Martin Rees, University of Cambridge
Neil Armstrong took his historic “one small step” on the Moon in 1969. And just three years later, the last Apollo astronauts left our celestial neighbor. Since then, hundreds of astronauts have been launched into space but mainly to the Earth-orbiting International Space Station. None has, in fact, ventured more than a few hundred kilometres from Earth.
The US-led Artemis program, however, aims to return humans to the Moon this decade – with Artemis 1 on its way back to Earth as part of its first test flight, going around the Moon.
The most relevant differences between the Apollo era and the mid-2020s are an amazing improvement in computer power and robotics. Moreover, superpower rivalry can no longer justify massive expenditure, as in the Cold War competition with the Soviet Union. In our recent book “The End of Astronauts”, Donald Goldsmith and I argue that these changes weaken the case for the project.
The Artemis mission is using Nasa’s brand new Space Launch System, which is the most powerful rocket ever – similar in design to the Saturn V rockets that sent a dozen Apollo astronauts to the Moon. Like its predecessors, the Artemis booster combines liquid hydrogen and oxygen to create enormous lifting power before falling into the ocean, never to be used again. Each launch therefore carries an estimated cost of between $2 billion (£1.7 billion) and $4 billion.
This is unlike its SpaceX competitor “Starship”, which enables the company to recover and the reuse the first stage.
The benefits of robotics
Advances in robotic exploration are exemplified by the suite of rovers on Mars, where Perseverance, Nasa’s latest prospector, can drive itself through rocky terrain with only limited guidance from Earth. Improvements in sensors and artificial intelligence (AI) will further enable the robots themselves to identify particularly interesting sites, from which to gather samples for return to Earth.
Within the next one or two decades, robotic exploration of the Martian surface could be almost entirely autonomous, with human presence offering little advantage. Similarly, engineering projects – such as astronomers’ dream of constructing a large radio telescope on the far side of the Moon, which is free of interference from Earth – no longer require human intervention. Such projects can be entirely constructed by robots.
Instead of astronauts, who need a well equipped place to live if they’re required for construction purposes, robots can remain permanently at their work site. Likewise, if mining of lunar soil or asteroids for rare materials became economically viable, this also could be done more cheaply and safely with robots.
Robots could also explore Jupiter, Saturn and their fascinatingly diverse moons with little additional expense, since journeys of several years present little more challenge to a robot than the six-month voyage to Mars. Some of these moons could in fact harbour life in their sub-surface oceans.
Even if we could send humans there, it might be a bad idea as they could contaminate these worlds with microbes form Earth.
The Apollo astronauts were heroes. They accepted high risks and pushed technology to the limit. In comparison, short trips to the Moon in the 2020s, despite the $90-billion cost of the Artemis programme, will seem almost routine.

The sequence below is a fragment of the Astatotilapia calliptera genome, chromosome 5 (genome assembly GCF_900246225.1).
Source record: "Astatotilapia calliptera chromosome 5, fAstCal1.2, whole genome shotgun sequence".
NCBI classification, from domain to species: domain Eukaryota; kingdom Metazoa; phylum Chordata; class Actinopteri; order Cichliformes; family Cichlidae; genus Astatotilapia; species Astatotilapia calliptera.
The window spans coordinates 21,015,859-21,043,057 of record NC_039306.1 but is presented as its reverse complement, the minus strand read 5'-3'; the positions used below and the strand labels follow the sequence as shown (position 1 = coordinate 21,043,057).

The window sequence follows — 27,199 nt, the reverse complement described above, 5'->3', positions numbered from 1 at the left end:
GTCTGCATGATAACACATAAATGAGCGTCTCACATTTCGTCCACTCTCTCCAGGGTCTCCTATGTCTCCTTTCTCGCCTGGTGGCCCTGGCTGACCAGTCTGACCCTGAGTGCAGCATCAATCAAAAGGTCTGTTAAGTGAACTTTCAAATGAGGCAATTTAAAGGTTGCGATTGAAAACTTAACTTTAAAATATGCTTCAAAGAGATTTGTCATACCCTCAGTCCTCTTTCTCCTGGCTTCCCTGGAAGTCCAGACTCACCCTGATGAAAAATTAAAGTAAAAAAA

Something more ambitious, such as a Mars landing, will be required to elicit Apollo-scale public enthusiasm. But such a mission, including provisions and the rocketry for a return trip, could well cost Nasa a trillion dollars – questionable spending when we’re dealing with a climate crisis and poverty on Earth. The steep price tag is a result of a “safety culture” developed by Nasa in recent years in response to public attitudes.
This reflects the trauma and consequent programme delays that followed the Space Shuttle disasters in 1986 and 2003, each of which killed the seven civilians on board. That said, the shuttle, which had 135 launches altogether, achieved a failure rate below two percent. It would be unrealistic to expect a rate as low as this for the failure of a return trip to Mars – the mission would after all last two whole years.
Astronauts simply also need far more “maintenance” than robots – their journeys and surface operations require air, water, food, living space and protection against harmful radiation, especially from solar storms.
Already substantial for a trip to the Moon, the cost differences between human and robotic journeys would grow much larger for any long-term stay. A voyage to Mars, hundreds of times further than the Moon, would not only expose astronauts to far greater risks, but also make emergency support far less feasible. Even astronaut enthusiasts accept that almost two decades may elapse before the first crewed trip to Mars.
There will certainly be thrill-seekers and adventurers who would willingly accept far higher risks – some have even signed up for a proposed one-way trip in the past.
This signals a key difference between the Apollo era and today: the emergence of a strong, private space-technology sector, which now embraces human spaceflight. Private-sector companies are now competitive with Nasa, so high-risk, cut-price trips to Mars, bankrolled by billionaires and private sponsors, cold be crewed by willing volunteers. Ultimately, the public could cheer these brave adventurers without paying for them.
Given that human spaceflight beyond low orbit is highly likely to entirely transfer to privately-funded missions prepared to accept high risks, it is questionable whether Nasa’s multi-billion-dollar Artemis project is a good way to spend the government’s money. Artemis is ultimately more likely to be a swansong than the launch of a new Apollo era.
Martin Rees, Emeritus Professor of Cosmology and Astrophysics, University of Cambridge
This article is republished from The Conversation under a Creative Commons license. Read the original article.